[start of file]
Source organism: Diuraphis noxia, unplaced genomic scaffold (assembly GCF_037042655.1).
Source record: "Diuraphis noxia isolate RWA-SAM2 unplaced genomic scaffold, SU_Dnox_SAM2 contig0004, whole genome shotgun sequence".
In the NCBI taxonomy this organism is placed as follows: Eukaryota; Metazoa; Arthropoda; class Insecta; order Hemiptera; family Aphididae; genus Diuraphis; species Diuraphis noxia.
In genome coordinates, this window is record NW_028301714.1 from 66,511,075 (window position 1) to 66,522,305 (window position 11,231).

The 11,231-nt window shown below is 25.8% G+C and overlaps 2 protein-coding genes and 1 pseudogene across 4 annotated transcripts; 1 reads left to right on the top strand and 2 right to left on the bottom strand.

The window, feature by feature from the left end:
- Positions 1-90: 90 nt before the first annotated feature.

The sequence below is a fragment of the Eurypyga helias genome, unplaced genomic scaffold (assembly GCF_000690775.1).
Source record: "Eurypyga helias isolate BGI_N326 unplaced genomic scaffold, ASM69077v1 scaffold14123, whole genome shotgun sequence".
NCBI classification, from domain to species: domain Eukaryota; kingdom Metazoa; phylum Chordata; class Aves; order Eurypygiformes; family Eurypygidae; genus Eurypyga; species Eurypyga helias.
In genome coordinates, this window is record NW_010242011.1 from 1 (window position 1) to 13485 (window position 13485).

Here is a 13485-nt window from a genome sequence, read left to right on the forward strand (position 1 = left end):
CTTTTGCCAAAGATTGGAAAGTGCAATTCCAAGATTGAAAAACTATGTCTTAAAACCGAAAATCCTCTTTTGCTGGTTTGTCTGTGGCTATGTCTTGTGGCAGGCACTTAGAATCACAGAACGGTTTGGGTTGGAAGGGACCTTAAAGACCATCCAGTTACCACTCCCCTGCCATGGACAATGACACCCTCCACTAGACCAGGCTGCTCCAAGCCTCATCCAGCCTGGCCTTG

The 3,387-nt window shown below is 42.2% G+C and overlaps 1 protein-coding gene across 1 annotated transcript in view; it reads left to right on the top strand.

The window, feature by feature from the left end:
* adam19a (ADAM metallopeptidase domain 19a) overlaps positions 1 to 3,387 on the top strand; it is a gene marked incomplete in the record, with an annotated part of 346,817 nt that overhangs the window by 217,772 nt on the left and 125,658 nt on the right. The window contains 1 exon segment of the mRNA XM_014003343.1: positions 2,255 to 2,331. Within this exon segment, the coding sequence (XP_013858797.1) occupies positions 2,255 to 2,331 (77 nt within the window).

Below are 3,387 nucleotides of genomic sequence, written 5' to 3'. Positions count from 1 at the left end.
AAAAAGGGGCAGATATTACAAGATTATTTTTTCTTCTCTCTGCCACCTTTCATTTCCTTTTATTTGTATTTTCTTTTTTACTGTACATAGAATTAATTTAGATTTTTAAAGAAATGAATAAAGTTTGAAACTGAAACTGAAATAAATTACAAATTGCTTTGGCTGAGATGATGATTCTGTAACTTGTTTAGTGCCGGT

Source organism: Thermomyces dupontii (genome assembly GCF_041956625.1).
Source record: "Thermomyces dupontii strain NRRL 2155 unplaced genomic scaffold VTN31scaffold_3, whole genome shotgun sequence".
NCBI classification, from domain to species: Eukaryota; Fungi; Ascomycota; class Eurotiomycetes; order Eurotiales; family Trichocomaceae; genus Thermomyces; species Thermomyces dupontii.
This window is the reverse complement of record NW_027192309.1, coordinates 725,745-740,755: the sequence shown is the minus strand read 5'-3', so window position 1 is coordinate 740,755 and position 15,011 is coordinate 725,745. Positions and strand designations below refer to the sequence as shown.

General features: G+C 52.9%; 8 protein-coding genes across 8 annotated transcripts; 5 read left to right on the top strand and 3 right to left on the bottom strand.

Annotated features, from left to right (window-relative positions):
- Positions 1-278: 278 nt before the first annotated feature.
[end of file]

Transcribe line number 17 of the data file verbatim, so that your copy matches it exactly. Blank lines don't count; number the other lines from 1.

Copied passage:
Below are 3,387 nucleotides of genomic sequence, written 5' to 3'. Positions count from 1 at the left end.